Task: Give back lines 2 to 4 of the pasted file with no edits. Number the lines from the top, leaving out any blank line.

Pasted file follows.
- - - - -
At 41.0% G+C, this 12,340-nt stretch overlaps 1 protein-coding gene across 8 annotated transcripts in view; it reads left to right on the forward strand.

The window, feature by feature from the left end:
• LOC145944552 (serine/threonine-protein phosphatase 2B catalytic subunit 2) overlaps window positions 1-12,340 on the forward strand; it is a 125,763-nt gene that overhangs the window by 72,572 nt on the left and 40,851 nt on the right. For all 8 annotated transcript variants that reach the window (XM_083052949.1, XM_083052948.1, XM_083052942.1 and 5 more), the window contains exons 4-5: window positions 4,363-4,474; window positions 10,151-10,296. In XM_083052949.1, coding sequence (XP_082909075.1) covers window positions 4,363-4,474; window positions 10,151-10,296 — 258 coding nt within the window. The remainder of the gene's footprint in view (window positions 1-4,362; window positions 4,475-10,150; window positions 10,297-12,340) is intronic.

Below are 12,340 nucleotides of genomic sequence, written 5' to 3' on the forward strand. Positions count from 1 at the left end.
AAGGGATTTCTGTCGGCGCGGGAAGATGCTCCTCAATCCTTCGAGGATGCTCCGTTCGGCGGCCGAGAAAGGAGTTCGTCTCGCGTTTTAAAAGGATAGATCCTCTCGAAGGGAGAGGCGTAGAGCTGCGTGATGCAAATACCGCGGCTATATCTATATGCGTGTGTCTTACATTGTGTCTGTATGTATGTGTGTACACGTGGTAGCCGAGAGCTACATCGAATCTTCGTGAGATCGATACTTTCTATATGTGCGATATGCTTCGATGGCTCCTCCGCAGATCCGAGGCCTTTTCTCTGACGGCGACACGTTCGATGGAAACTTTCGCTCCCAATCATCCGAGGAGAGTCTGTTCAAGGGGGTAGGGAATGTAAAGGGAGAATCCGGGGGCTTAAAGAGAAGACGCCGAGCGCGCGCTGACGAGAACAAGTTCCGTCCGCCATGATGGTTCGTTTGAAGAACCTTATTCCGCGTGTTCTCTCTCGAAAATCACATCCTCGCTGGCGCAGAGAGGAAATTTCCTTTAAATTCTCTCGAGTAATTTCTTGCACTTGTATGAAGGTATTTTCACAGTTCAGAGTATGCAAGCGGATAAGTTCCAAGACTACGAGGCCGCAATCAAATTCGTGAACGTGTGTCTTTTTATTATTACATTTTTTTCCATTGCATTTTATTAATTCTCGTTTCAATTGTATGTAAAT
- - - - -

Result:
The window, feature by feature from the left end:
• LOC145944552 (serine/threonine-protein phosphatase 2B catalytic subunit 2) overlaps window positions 1-12,340 on the forward strand; it is a 125,763-nt gene that overhangs the window by 72,572 nt on the left and 40,851 nt on the right. For all 8 annotated transcript variants that reach the window (XM_083052949.1, XM_083052948.1, XM_083052942.1 and 5 more), the window contains exons 4-5: window positions 4,363-4,474; window positions 10,151-10,296. In XM_083052949.1, coding sequence (XP_082909075.1) covers window positions 4,363-4,474; window positions 10,151-10,296 — 258 coding nt within the window. The remainder of the gene's footprint in view (window positions 1-4,362; window positions 4,475-10,150; window positions 10,297-12,340) is intronic.

Below are 12,340 nucleotides of genomic sequence, written 5' to 3' on the forward strand. Positions count from 1 at the left end.